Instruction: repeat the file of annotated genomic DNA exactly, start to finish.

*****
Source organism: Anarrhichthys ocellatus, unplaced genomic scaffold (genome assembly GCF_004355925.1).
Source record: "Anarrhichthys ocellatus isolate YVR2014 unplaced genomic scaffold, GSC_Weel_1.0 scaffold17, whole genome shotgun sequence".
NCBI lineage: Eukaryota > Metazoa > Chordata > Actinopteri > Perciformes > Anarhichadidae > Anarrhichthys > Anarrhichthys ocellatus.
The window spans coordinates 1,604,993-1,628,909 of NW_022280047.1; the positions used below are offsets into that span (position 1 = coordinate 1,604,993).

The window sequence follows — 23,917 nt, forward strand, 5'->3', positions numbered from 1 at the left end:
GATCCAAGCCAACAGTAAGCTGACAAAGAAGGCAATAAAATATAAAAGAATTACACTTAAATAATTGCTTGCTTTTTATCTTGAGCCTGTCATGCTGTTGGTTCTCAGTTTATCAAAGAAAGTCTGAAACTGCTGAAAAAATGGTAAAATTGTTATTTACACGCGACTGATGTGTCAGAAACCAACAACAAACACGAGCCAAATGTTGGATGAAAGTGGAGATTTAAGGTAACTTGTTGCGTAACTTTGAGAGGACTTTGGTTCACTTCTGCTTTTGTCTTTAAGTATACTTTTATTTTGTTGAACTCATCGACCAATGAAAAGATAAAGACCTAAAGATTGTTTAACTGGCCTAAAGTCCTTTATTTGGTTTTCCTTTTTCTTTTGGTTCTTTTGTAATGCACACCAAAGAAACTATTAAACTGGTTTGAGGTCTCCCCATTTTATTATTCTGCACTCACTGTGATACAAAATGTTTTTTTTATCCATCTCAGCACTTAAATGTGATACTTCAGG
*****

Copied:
Source organism: Anarrhichthys ocellatus, unplaced genomic scaffold (genome assembly GCF_004355925.1).
Source record: "Anarrhichthys ocellatus isolate YVR2014 unplaced genomic scaffold, GSC_Weel_1.0 scaffold17, whole genome shotgun sequence".
NCBI lineage: Eukaryota > Metazoa > Chordata > Actinopteri > Perciformes > Anarhichadidae > Anarrhichthys > Anarrhichthys ocellatus.
The window spans coordinates 1,604,993-1,628,909 of NW_022280047.1; the positions used below are offsets into that span (position 1 = coordinate 1,604,993).

The window sequence follows — 23,917 nt, forward strand, 5'->3', positions numbered from 1 at the left end:
GATCCAAGCCAACAGTAAGCTGACAAAGAAGGCAATAAAATATAAAAGAATTACACTTAAATAATTGCTTGCTTTTTATCTTGAGCCTGTCATGCTGTTGGTTCTCAGTTTATCAAAGAAAGTCTGAAACTGCTGAAAAAATGGTAAAATTGTTATTTACACGCGACTGATGTGTCAGAAACCAACAACAAACACGAGCCAAATGTTGGATGAAAGTGGAGATTTAAGGTAACTTGTTGCGTAACTTTGAGAGGACTTTGGTTCACTTCTGCTTTTGTCTTTAAGTATACTTTTATTTTGTTGAACTCATCGACCAATGAAAAGATAAAGACCTAAAGATTGTTTAACTGGCCTAAAGTCCTTTATTTGGTTTTCCTTTTTCTTTTGGTTCTTTTGTAATGCACACCAAAGAAACTATTAAACTGGTTTGAGGTCTCCCCATTTTATTATTCTGCACTCACTGTGATACAAAATGTTTTTTTTATCCATCTCAGCACTTAAATGTGATACTTCAGG